John Isner
The other player in the 2018 Men’s semi-final and also one half of the longest professional tennis match in history, clocking in at 11 hours and 5 minutes of play over three days, has been consistently favourable in his past years in tournaments. He has managed to win against some of the top players before. Like Anderson, it is unlikely that we will see him win big at Wimbledon but we can expect him to have a great performance once again.

Kyle Edmund
The current British No.1 has been growing in strength over the past few years and it is likely that we are soon going to see him succeed at a high Grand Slam level. Despite a somewhat poor appearance at the Australian Open in 2019, we can expect him to improve as the season continues. It has been noted on multiple occasions that Edmund’s forehand is one of the best in play today. If he can work on other areas of his play then he is likely to be a force to be reckoned with in the future.

Dominic Thiem
Having appeared in the French Open Final and US Open quarterfinal, we can expect some great things from this Austrian player and current world No. 4. On clay, he has already proven himself to be a formidable opponent; including Nadal and Federer. He is likely to dominate in the Clay Opens in the future but we can expect him to deliver a solid performance at Wimbledon this year.

Borna Ćorić
The Croatian player managed to reach World No.2 in November 2018 but is currently residing at No.13. Nevertheless, he has a consistently positive performance. The fact that he has already reached the heights of No.2 without a Grand Slam win to his name shows his capabilities as a player. He has never broken out of the rounds at Wimbledon thus far, but 2019 will be a good year to watch his career go from strength to strength.

Who Will Win?

It is fair to say that we will see the Wimbledon Cup lifted by either Novak Djokovic, Roger Federer or Alexander Zverev. These three players are definitely the ones to watch as we move towards Wimbledon. The last time someone other than the Big Four won Wimbledon was in 2002. In the sixteen tournaments since then, these top tennis players have passed the cup back and forth between them. Despite it being more likely that Djokovic or Federer will win, it will be extremely interesting whether or not Zverev will be the one to finally break this epic winning streak.

Schedule Announced For Davis Cup Finals In Madrid

The ITF and Kosmos Tennis have today announced the schedule for the Davis Cup Finals, taking place in Madrid from 18 to 24 November.

The group stage ties will take place Monday to Thursday. One quarter-final will be played on Thursday evening while the other three will be played on Friday, followed by the semi-finals on Saturday and the final on Sunday 24 November. All matches are best of three sets, with two singles and doubles match.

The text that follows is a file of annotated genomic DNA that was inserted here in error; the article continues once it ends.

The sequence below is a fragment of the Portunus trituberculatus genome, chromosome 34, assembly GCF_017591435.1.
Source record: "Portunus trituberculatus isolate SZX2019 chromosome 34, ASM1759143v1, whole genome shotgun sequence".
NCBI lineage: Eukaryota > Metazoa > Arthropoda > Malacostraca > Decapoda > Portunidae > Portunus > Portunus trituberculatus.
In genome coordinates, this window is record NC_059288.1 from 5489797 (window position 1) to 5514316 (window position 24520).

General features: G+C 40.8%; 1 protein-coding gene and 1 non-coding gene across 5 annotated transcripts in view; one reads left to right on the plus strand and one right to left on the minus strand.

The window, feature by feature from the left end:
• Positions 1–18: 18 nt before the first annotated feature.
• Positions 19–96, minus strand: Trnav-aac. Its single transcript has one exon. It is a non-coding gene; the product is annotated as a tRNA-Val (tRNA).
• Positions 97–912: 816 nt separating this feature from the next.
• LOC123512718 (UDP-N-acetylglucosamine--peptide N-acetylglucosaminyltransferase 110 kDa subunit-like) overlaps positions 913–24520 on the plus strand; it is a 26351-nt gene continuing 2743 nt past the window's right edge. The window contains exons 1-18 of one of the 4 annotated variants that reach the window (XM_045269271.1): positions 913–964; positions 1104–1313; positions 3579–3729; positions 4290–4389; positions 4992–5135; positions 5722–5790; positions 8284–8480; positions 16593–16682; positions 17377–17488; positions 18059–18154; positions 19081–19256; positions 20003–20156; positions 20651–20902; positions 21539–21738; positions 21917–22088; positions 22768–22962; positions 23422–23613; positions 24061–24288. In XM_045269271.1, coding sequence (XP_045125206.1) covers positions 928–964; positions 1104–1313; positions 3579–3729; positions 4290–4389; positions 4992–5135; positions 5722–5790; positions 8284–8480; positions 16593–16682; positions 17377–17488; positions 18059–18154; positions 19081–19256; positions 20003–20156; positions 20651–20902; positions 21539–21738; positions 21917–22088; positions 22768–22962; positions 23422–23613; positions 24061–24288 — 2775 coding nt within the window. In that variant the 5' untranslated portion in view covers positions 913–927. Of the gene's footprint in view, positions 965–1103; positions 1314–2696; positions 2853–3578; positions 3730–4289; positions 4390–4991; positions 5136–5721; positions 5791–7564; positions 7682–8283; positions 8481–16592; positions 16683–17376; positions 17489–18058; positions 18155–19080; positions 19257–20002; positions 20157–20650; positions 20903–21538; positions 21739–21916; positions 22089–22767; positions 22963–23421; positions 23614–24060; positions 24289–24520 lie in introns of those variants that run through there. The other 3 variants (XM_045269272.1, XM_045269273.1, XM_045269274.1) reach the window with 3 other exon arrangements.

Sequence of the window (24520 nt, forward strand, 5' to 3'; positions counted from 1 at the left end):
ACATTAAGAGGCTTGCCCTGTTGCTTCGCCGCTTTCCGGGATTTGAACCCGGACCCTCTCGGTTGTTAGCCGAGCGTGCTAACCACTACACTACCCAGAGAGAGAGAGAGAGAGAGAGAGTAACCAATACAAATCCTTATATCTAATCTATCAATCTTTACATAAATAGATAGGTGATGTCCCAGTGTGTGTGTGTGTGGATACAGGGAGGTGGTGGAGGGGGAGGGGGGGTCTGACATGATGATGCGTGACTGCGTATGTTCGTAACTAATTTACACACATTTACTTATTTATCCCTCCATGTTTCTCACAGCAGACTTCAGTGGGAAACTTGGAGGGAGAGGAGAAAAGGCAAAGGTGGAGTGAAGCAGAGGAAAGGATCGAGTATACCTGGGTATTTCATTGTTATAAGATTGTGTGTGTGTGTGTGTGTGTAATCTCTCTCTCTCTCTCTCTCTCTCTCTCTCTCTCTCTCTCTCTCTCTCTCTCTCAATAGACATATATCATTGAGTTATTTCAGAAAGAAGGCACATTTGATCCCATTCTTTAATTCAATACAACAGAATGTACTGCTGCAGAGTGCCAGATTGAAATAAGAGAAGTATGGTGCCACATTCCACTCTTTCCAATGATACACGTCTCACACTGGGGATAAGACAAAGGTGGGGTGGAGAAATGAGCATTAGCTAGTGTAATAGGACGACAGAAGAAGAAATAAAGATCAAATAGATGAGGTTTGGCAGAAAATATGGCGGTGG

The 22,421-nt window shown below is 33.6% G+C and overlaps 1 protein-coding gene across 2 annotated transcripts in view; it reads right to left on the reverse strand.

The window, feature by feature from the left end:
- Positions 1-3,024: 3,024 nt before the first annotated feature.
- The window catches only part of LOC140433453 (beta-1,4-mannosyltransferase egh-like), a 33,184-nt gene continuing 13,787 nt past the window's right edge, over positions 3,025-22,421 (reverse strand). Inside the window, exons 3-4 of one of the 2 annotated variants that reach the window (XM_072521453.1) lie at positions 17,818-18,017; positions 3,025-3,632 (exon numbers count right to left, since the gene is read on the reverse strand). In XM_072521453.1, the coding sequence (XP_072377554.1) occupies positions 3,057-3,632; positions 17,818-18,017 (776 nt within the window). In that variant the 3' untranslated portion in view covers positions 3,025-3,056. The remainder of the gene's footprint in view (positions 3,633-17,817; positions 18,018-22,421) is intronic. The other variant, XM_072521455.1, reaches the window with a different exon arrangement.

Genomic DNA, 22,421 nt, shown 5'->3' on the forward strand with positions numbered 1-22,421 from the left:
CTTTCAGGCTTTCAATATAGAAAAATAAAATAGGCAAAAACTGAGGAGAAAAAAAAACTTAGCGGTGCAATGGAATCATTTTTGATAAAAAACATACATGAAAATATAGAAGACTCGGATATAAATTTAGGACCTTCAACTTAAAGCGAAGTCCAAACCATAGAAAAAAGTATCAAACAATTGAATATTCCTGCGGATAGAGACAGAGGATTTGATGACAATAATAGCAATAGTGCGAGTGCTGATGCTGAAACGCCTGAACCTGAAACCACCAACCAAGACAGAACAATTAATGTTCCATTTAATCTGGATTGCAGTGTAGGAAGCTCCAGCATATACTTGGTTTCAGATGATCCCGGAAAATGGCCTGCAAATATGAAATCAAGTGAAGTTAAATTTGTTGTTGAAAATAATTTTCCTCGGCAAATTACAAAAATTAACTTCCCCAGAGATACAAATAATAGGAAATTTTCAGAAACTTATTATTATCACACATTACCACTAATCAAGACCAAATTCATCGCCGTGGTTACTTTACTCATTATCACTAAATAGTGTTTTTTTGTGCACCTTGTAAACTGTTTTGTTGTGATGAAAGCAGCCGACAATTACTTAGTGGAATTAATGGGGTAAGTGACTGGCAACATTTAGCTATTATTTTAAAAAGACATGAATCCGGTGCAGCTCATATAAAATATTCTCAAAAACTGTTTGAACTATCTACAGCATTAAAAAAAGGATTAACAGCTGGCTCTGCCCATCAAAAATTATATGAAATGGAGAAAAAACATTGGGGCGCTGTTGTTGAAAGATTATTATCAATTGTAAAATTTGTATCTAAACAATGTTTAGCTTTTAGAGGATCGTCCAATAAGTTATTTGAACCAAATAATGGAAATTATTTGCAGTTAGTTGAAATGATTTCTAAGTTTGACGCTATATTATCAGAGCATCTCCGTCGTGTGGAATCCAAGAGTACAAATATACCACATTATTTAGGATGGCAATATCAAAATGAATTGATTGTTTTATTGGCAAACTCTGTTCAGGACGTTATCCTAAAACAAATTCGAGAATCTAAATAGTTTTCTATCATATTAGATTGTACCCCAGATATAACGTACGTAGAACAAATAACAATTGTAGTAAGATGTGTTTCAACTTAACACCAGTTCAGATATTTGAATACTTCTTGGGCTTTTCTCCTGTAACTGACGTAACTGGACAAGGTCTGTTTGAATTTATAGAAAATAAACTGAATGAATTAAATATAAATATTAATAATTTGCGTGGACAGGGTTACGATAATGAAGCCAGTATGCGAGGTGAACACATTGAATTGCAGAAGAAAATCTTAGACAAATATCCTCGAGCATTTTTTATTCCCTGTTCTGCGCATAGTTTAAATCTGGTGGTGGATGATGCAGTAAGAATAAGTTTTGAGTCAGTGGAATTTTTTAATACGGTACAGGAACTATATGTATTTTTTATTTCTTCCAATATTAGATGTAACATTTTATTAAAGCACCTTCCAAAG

The Group B match between Croatia and Russia will begin proceedings on Centre Court, and will be followed closely by the Spanish fans, with Spain also in Group B.

Spain will first play on the afternoon of Tuesday 19 on Centre Court against Russia, following an exciting meeting between Argentina and Chile.

Number 1 seeds France will also play on Tuesday, in the morning session against Japan. This second day of competition will also see Canada take on USA.

A total of 18 teams are competing in six groups in the group stage. The six group winners plus the two best second placed teams, based on percentage of sets won, will progress to the quarter-finals.

The two lowest placed teams after the group stage will play in the Zone Group competition the following year. The 12 teams that finish in 5th to 16th position will compete in the Davis Cup Qualifiers in 2020. All four semi-finalists will automatically qualify for the 2020 Davis Cup Madrid Finals.

Davis Cup Madrid Finals Schedule:

Monday 18 November
Evening session:
Centre Court – Croatia v Russia
Stadium 2 – Canada v Italy
Stadium 3 – Belgium v Colombia

Tuesday 19 November
Morning session:
Centre Court – Argentina v Chile
Stadium 2 – France v Japan
Stadium 3 – Kazakhstan v Netherlands

Evening session:
Centre Court – Spain v Russia
Stadium 2 – USA v Canada
Stadium 3 – Australia v Colombia

Wednesday 20 November
Morning session:
Centre Court – Argentina v Germany
Stadium 2 – Serbia v Japan
Stadium 3 – Great Britain v Netherlands

Evening session:
Centre Court – Croatia v Spain
Stadium 2 – USA v Italy
Stadium 3 – Belgium v Australia

Thursday 21 November
Morning session:
Centre Court – France v Serbia
Stadium 2 – Germany v Chile
Stadium 3 – Great Britain v Kazakhstan

Evening session:
Centre Court – Quarter-final: Winner Group D v Winner Group F

Friday 22 November
Morning session:
Centre Court – Quarter-final: Winner Group A v Runner Up (*)

Evening session:
Centre Court – Quarter-final: Winner Group B v Runner Up (*)
Stadium 2 – Quarter-final: Winner Group E v Winner Group C

Saturday 23 November
Morning session:
Centre Court – Semi-final (top half)

Evening sessions:
Centre Court – Semi-final (bottom half)

Sunday 24 November
Time TBC
Centre Court – Final

(*) to be determined by draw

David Cup Finals Groups:
Group A: France (1), Serbia, Japan
Group B: Croatia (2), Spain, Russia
Group C: Argentina (3), Germany, Chile